By Emily Williams
The civilization of “cavaliers and cotton fields” may be gone with the wind, but its fashion lives on.
Young women throughout the Birmingham area have been stepping into the past for over 45 years, donning antebellum gowns for belle societies.
Linda McIntosh of Hoover has been making antebellum-style gowns for the Hoover, Vestavia and Arlington Belles since her own daughter’s presentation 16 years ago.
McIntosh said that most of her business is done by word-of-mouth and she spends the majority of the year sewing and making children’s clothing for family and friends.
“I really started sewing when I was maybe 5 years old,” McIntosh said. “My mother would let me sit at her sewing machine. Of course, my grandmother sewed, too.”
When she was a little older, McIntosh said, she began creating things and making clothes for her dolls.
Though she didn’t major in fashion design in college, McIntosh said she has always loved sewing and that it’s always been a part of her life.
She said she could always sew, so when her daughter was invited to become a Belle, she decided to make the antebellum dress for her daughter.
“When I started having grandchildren, I sewed clothes for them, too,” she said.
Compared to making children’s clothes, sewing an antebellum dress is “a bit more difficult,” McIntosh said.
Antebellum dresses require multiple pieces including pantaloons, an underskirt and the dress itself. Both dress and skirt must accommodate the traditional hoop – a flexible circular structure that holds the dress away from the body, creating a bell shape.
McIntosh said that during belle season she will typically spend four hours a day working on a dress, spending about 16 hours on each dress she makes.
“It takes a lot longer because you have to fit the dress.” McIntosh said. “You have to make sure the skirts fit over the hoop and then you have to get the length right.”
There are also strict restrictions regarding the style of the dresses.
“Different belles societies require different things,” she said. “For example, Hoover Belles do not allow off-the-shoulder. None of them allow any cleavage to be shown.”
In addition, each dress must modestly cover the belle and be a pastel shade.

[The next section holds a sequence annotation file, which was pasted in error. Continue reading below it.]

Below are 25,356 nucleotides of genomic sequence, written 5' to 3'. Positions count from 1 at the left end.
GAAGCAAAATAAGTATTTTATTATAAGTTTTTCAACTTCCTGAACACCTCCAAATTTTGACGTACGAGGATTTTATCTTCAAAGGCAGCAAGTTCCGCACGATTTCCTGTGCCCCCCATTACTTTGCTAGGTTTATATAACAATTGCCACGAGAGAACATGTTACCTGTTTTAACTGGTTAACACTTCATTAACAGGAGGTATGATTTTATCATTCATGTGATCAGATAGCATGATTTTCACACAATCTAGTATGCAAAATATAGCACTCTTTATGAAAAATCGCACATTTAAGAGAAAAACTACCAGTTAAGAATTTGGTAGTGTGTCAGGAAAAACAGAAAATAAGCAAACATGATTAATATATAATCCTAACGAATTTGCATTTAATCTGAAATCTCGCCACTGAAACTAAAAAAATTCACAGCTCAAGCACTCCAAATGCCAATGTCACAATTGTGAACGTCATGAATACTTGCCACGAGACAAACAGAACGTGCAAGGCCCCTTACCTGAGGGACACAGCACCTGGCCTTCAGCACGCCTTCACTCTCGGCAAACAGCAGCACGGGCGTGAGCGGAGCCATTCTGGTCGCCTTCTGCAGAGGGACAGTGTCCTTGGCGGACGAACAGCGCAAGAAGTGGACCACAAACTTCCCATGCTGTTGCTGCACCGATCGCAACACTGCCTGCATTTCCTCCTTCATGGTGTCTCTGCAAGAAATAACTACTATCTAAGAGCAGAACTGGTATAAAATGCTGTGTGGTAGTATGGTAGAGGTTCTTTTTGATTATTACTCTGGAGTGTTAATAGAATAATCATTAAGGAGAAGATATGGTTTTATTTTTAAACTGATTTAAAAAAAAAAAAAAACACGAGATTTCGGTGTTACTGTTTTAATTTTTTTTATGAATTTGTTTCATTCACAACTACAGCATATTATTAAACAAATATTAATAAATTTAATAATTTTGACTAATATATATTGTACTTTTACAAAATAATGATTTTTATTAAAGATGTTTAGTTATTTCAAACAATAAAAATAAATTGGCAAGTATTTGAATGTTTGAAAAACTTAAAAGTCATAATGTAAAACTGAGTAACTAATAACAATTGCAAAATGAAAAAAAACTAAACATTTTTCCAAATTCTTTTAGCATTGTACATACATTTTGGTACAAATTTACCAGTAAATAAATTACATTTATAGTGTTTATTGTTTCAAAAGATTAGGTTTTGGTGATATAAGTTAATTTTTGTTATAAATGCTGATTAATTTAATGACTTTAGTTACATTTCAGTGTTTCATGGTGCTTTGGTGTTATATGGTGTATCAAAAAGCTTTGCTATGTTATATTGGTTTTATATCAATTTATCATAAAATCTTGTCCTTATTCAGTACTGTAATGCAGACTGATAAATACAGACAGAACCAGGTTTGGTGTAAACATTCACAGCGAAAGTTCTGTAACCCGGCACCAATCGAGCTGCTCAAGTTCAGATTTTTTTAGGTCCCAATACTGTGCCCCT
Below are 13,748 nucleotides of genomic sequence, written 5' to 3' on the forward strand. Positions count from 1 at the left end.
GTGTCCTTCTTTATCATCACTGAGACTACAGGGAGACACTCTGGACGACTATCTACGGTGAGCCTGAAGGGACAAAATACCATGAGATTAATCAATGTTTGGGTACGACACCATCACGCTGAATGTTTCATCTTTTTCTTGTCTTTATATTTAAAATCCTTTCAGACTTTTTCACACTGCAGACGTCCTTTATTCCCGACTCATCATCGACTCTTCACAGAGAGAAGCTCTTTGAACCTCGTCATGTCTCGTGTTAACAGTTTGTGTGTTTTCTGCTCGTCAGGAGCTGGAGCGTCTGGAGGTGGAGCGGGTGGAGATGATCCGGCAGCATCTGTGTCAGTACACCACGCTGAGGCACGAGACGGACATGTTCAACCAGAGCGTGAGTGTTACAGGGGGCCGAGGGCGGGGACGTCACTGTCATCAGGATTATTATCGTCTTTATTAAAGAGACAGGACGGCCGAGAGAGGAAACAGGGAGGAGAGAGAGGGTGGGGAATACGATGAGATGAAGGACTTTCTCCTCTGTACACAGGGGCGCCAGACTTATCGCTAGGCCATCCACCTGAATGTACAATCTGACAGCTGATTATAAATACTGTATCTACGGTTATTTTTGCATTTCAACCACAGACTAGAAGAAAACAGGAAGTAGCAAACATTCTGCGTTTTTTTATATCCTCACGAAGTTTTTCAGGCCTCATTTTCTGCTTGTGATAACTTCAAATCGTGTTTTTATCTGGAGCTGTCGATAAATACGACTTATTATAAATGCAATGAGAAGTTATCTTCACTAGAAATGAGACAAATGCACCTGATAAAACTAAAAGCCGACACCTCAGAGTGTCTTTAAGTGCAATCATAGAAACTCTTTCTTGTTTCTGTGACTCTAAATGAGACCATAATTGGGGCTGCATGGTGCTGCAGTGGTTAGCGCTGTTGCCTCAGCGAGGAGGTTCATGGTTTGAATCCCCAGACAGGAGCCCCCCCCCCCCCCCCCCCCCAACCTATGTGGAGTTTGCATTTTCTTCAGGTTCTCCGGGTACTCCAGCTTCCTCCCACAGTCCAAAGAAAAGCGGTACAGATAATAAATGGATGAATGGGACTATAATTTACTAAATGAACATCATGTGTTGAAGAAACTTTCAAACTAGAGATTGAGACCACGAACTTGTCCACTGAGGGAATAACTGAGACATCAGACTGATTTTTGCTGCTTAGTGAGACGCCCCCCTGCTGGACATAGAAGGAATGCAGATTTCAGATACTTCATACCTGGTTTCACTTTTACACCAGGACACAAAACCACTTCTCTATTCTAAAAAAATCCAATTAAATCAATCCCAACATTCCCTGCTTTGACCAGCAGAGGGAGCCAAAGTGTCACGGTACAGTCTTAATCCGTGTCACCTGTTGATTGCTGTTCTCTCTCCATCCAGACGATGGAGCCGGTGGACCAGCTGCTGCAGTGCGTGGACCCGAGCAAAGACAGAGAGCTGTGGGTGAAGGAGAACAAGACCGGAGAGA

Over the years, McIntosh has created a book that she shows to each belle who comes to her for a dress. Like the book of a wedding cake designer, her dress book is filled with pictures of the designs she has created over the past 16 years. For girls who don’t have a particular style in mind for their dresses, McIntosh said she lets them pick from various necklines, colors and laces to create their own dresses. As for the girls who already have their dream dress in mind, McIntosh said she likes for them to at least take a look at her book.
Over the years, McIntosh said, there have been no big disputes over style, but some girls have asked for fabrics inappropriate for the occasion.
“I have tried to persuade girls against more delicate fabrics,” she said. “The dresses are better if they are done in a polyester cotton, because in reality, they are going to get dirty and you have to take them to the cleaners. You can’t wash them. So the cotton is easier to work with.”
McIntosh said that although there is no one color that looks beautiful on every belle, she has found certain shades that work well for certain hair and skin colors.
“There are some different shades of blue. So, more than likely, they could find a pretty shade of blue that would work well,” McIntosh said. “I’ve made some pale green or sea-foam green dresses that look beautiful. Girls who have reddish hair, that color looks beautiful on them.”
McIntosh said a belle can’t go wrong with her two most popular colors.
“I think the most popular one is some shade of blue or pink,” she said.
McIntosh said she gets excited about belle season because of the girls who come to see her.
“I just love the girls,” she said. “I get really close to them. It’s kind of like a mission for me. I’m praying for the girls while I sew these dresses.”
The making of a belle dress requires several fittings, and McIntosh said she tends to have many meaningful conversations with the belles and their mothers.
“My daughter is going through the adoption process right now, and it’s hard,” McIntosh said. “Some of the mothers of adopted daughters will come in and ask me how everything is going with my daughter.”
McIntosh is always ready to give the belles a little advice.
She warns her belles not to be envious of any other girl’s dress. McIntosh said she doesn’t want her clients to get hung up on what they could have done differently when designing their dress.
“I always tell them, ‘Your dress is for you, and it’s been made especially for you,’” she said.